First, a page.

As I had mentioned they would, a group of 150 9th graders from Charlotte’s Providence Day came to Raleigh today to learn about its Citizens Advisory Councils and to learn more about civic participation. As I expected, I loved every minute of it. I even called Kelly at lunch and gushed at how I was in my element.
I didn’t have a real agenda in front of me until this morning. That’s when I found out I would be leading the first hour of the discussion about what CACs are and what they do. I was wondering how I would fill up this hour but it turned out to be easier than I anticipated. We started quite a bit late and when asked to say a few words about how they became involved with CACs, some of the chairs on the panel talked at length about the whole CAC experience.
This wasn’t a bad thing, necessarily, but it wasn’t exactly what the students were there to hear. I had hoped we could answer more questions from the audience, or that I could get them to provide answers about ways CACs have proven useful. Instead the introductions alone caused us to run out of time. I asked Eric Hedgepath, the guy in charge of the trip, whether we could run a little longer but he said we had a hard stop at the original time. When that time arrived, the CAC discussion ended and the crowd took a snack break.
After the break, the kids split up into various meeting rooms. Each was given an issue to focus on, and groups were formed within those caucuses to represent actual Charlotte-area constituencies. I was amused when the kids representing Duke Energy began their moderated statements by championing the environment. As the caucus wore on, they had drifted back to protecting their turf, prompting some kids to complain how difficult it now had become to work with them.
I was invited to drift among the various rooms but soon settled on one at the end of the hall. I decided that I would gain more by watching the whole evolution of the discussion rather than drop in and out.
This was an exercise in parliamentary procedure. The speaker, teacher Hutch, at first had difficulty soliciting the kids to offer up resolutions. By the end of the exercise, however, the placards were flying up fast and furious. There were motions, motions on top of motions, friendly amendments, and just about anything else taking place. The group went back and forth on the question of how they would run their discussion: moderated or unmoderated. Votes were split, tension waxed and waned in the room, and finally with less than 10 minutes before lunch the group came up with a resolution they could agree on.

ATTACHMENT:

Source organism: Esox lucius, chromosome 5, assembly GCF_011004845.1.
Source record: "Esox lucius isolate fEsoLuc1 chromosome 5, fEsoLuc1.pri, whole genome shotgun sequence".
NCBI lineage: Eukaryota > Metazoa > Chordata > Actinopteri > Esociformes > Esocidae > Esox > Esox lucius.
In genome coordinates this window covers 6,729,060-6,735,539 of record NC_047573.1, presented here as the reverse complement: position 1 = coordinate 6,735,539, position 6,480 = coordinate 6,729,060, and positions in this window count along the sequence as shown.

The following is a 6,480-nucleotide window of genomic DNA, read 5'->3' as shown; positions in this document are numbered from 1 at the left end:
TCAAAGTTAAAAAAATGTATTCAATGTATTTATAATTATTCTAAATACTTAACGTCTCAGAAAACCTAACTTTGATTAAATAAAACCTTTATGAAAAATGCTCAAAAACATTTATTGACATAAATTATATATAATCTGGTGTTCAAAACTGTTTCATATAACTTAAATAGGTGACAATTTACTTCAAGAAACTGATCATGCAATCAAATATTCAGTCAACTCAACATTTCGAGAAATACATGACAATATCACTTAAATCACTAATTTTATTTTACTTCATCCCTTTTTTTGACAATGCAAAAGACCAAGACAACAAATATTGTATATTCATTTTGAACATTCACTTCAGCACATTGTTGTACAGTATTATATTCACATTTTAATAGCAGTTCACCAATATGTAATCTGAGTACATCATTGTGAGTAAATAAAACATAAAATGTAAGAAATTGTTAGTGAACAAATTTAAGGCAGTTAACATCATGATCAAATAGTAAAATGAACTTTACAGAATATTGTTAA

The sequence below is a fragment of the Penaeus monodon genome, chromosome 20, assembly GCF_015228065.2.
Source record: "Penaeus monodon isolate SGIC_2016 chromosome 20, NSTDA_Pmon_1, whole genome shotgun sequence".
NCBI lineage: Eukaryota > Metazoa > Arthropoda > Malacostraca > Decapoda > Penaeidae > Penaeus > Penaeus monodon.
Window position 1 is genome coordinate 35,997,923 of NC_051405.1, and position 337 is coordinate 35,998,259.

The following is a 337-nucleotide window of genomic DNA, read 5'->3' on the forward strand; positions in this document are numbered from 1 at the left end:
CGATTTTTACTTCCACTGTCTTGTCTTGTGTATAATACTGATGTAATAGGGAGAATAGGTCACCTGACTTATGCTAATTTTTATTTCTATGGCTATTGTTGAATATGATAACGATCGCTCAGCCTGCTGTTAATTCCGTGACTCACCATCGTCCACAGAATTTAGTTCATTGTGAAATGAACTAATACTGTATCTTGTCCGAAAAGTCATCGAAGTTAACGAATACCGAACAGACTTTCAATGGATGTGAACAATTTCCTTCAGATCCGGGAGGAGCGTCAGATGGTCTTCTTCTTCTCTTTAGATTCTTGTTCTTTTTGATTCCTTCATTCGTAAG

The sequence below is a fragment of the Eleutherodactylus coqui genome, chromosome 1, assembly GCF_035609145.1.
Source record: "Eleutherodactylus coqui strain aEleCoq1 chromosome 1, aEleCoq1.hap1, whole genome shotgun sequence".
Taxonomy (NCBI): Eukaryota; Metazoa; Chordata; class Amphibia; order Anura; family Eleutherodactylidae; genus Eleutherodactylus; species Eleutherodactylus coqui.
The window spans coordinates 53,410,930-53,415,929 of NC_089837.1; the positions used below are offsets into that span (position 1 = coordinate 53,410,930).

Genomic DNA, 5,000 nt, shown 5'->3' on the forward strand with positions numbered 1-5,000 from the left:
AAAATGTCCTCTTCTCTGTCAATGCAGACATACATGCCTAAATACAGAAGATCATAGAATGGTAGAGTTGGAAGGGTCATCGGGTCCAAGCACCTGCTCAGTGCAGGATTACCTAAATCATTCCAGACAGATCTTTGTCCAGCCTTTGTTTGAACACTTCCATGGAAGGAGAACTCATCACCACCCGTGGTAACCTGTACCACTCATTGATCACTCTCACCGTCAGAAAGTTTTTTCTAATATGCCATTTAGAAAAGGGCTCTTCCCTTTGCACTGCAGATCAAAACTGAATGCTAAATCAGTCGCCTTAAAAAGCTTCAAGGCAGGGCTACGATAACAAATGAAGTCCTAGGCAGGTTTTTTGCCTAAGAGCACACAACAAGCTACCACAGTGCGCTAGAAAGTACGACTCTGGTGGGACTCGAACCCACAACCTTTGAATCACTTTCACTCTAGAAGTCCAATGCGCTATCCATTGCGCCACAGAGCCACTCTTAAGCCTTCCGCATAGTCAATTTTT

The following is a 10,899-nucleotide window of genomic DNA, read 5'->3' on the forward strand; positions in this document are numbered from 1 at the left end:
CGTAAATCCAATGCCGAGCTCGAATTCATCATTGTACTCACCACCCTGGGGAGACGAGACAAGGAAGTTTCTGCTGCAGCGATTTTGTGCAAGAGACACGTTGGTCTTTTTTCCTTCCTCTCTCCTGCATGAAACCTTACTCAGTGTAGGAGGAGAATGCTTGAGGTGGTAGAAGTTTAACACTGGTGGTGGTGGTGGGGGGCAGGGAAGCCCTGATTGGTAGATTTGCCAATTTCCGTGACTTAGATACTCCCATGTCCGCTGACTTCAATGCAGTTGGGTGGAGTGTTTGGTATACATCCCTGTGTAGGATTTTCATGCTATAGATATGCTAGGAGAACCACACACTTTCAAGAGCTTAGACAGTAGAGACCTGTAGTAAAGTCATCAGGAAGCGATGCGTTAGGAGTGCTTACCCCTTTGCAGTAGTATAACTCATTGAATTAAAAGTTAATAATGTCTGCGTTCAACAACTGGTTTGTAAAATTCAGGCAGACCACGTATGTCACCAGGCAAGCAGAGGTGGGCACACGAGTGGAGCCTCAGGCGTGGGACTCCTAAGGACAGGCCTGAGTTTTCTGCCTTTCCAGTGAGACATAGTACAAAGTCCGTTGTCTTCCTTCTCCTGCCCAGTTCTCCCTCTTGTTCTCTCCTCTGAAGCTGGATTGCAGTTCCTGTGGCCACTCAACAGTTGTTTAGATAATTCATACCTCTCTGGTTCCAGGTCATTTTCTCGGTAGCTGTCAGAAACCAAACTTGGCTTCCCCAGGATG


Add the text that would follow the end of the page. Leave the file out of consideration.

I offered comments as they went, praising how the kids representing a group advocating for lower taxes were always putting the discussion in terms of money. I stressed how almost all of the work on laws and ordinances takes place in committee, away from the lights and (most of) the public. I also explained how any proposal that gets pitched to the city council or other deliberative body winds up competing with many others for a slice of the budget. I tried to make a distinction between the more collegial debate at the local level and the more formal debate at the state level. Oh, and I kept having to remind Hutch not to declare a motion passed until he’d polled both yea and nay votes.
With their resolutions in hand and lunch in their bellies, the student groups made their presentations to the mock city council composed of CAC leaders and city councilors. Patrick Martin had departed after our morning session, leaving myself, Bill Padgett, Paul Brant, and Deborah Ford from the CAC side. Joining us was Councilor Thomas Crowder and Councilor Russ Stephenson. I offered the “mayor” job to Councilor Crowder who ran the meeting like a real council session.
The students did a find job of presenting. Some were visibly nervous while others seemed quite comfortable with their roles. All of the resolutions promoted goals that included admirable cooperation between their “constituency groups.” The one thing many seemed to be missing were details. A few student proposals included requests for “tax dollars” without specifying how much and how the money would be used. Some stumbled when a mock councilor would ask about a detail they hadn’t considered.
We didn’t get a chance to debrief the kids but one thing I hoped to share was the need to know what it is you’re asking for and to be able to immediately provide the answers to whatever questions you get. It’s a very important thing to be requesting public funds: you’d better be able to justify it.
Out of 9 resolutions the students made, I believe we approved six and sent the other three to committee to gather further details. Many hinged on data the mock council did not have available for the scenario, i.e. what our budget looked like, transportation data we had, etc. We winged it well, though, and by sending some back to committee we demonstrated what regularly happens at council sessions.
Councilor Crowder had to depart at exactly 2:30 and, as in a real city council session, he handed the gavel over to real-life Mayor Pro-Tem Stephenson after the council approved the motion. We heard the last two proposals before our time ran out. Then we got a round of applause from the students before they rushed out the door to board their buses home.
I have to say I was enjoying being called “Councilor Turner” during the mock session.
It was a wonderful opportunity to highlight Raleigh’s strong commitment to community involvement.